presented as a law of content filtering », the SMART Copyright Act of 2022 is being heavily denounced by online service providers. The latter fear that this ” technical measure » it is synonymous with the obligation of automated removal of allegedly infringing material, with all the abuses inherent in machine censorship.
A joint letter to oppose the bill
This new copyright legislation will therefore require the implementation of still unknown screening technologies that will have to be purchased and put into service. If they refuse, the library could face millions of dollars in fines. ” Mandatory filters are error-prone in ways that harm consumers, and raise barriers to entry in ways that reduce competition.explains law professor Eric Goldman on the Internet Archive blog.
And to add: More broadly, the SMART Copyright Act would give the Copyright Office truly extraordinary power: the ability to force thousands of companies to adopt, at their expense, technology they neither want nor need. These imposed tools would simply reshape the way the Internet works.
To carry out this battle against this law, 32 civil society organizations, professional associations, companies and academics, including the American Library Association, the Authors Alliance, or platforms such as Pinterest or Vimeo, have published a joint letter. They argue that the DMCA was more than enough to protect the copyright system.
It already prohibits, according to the signatories, circumventing technological protection measures to access a work protected by copyright. In addition, rights holders and service providers regularly use technical measures to identify and block infringing content. For the Association of Research Libraries, if standardized technical measures are not taken, it is because small service providers such as libraries do not have the resources to adopt technical measures designed for large commercial platforms.
At the din, others rejoice
While library organizations and Internet freedom advocates vehemently oppose this law, publishers and some authors welcome new steps to defend copyright on the Internet, beginning with the powerful Association of American Publishers ( APA). She ” clap your hands including Senators Thom Tillis and Patrick Leahy, who helped sign the SMART Act into law.
” For too long, tech platforms have failed to live up to their Digital Millennium Copyright Act (DMCA) commitments. Rather, they have even consistently avoided working with copyright owners who wanted to rely on standard technical measures to identify and defend copyrighted works from online infringement.explains María A. Pallante, president and executive director of the union.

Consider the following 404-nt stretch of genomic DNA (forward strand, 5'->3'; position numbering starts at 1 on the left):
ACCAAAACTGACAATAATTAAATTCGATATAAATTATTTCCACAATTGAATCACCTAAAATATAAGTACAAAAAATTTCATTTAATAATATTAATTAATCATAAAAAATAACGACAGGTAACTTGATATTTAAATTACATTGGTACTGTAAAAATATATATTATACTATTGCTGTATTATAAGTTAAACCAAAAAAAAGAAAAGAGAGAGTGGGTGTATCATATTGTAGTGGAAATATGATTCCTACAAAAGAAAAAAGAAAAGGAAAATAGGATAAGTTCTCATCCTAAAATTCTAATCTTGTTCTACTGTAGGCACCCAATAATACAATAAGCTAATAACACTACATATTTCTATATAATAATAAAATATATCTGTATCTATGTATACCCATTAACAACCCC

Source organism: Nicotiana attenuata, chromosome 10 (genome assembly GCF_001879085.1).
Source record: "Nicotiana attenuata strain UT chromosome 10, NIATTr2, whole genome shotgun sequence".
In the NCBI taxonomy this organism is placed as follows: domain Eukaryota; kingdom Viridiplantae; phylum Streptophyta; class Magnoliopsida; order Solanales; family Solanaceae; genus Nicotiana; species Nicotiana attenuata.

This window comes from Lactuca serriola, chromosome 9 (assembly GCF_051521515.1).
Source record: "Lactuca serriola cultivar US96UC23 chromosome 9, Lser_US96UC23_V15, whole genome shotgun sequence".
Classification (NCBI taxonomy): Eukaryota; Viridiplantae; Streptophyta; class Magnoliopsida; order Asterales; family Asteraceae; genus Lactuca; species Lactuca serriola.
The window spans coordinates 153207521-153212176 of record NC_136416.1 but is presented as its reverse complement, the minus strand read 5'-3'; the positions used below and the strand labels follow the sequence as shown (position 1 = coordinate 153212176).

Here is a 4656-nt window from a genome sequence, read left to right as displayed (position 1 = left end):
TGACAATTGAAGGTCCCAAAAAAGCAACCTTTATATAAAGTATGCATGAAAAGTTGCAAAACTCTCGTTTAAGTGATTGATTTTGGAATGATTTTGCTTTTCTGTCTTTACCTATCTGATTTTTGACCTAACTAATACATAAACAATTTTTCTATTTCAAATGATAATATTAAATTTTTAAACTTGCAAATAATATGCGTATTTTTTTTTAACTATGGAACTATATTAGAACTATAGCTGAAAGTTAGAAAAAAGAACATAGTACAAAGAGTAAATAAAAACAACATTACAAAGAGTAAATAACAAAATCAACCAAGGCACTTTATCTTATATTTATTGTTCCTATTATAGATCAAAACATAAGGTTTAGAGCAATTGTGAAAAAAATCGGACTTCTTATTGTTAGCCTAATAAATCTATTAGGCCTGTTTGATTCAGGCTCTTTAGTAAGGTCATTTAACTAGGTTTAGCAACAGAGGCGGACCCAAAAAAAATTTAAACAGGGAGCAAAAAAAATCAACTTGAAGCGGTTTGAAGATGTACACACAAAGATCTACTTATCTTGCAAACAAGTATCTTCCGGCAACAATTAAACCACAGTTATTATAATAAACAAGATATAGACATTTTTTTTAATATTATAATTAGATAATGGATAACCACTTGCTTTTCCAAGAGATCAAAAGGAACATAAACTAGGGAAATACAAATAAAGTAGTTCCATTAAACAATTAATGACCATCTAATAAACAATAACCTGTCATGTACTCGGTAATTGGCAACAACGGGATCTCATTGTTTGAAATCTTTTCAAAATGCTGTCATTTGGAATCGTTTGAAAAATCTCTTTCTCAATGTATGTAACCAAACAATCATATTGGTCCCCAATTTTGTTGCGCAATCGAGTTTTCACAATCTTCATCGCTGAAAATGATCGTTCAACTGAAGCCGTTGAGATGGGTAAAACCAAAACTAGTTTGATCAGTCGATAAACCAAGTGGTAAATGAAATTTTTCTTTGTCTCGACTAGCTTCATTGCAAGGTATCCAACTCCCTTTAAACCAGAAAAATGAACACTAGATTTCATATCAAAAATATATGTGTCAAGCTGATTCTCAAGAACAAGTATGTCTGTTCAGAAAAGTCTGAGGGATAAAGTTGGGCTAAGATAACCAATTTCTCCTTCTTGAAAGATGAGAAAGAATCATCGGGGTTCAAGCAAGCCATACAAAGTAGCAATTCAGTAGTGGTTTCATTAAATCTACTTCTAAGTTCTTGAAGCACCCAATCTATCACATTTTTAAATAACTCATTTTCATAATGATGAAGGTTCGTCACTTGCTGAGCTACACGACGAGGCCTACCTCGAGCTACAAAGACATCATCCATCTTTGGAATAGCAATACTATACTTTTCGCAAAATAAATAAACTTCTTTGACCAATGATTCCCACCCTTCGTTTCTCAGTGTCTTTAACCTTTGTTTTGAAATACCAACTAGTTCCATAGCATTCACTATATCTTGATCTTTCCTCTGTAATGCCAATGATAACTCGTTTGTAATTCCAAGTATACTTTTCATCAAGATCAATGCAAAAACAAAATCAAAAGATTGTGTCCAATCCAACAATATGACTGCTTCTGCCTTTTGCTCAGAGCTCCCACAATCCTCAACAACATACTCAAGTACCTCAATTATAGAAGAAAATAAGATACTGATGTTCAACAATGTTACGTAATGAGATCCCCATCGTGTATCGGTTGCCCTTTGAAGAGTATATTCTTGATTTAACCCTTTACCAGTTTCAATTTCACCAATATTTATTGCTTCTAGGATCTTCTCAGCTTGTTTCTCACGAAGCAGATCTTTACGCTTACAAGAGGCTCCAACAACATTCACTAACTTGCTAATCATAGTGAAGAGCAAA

READ:Copyright, freedom of publication, inclusion… International publishing projects
Before adding: As a result, nearly 25 years after the DMCA was enacted, not a single technical measure has been deemed a “standard technical measure” under the law, despite the widespread presence of effective technology solutions that technology platforms could and should implement. .. The press release ends with a thank you to the senators involved in enacting this law, and their support for ” a modern and efficient copyright system “. The Authors Union has also welcomed the bill.
Copyright: too much or not enough?
In this eternal question about where to put the cursor on the subject of sacrosanct copyright, a certain Elon Musk started a tweet from which he has the secret… If the AAP or other authors’ associations denounce a DMCA that is too ineffective, for the greatest fortune in the world, this tool” overzealous represents is a scourge for humanity “.
It further states that the current copyright term ” absurdly far” in the protection of creators. Two tweets since deleted, but which Torrent Freak had time to filter:
In recent weeks, several states and their governments have strengthened their copyright laws. In Canada, a Online Broadcasting Law (Online Streaming Act) is the latest to impose the most effective control possible. In the UK, a new online safety bill (Online Safety Bill) aims to censor “ legal but harmful content “.
Credit: Alun Salt (CC BY-SA 2.0)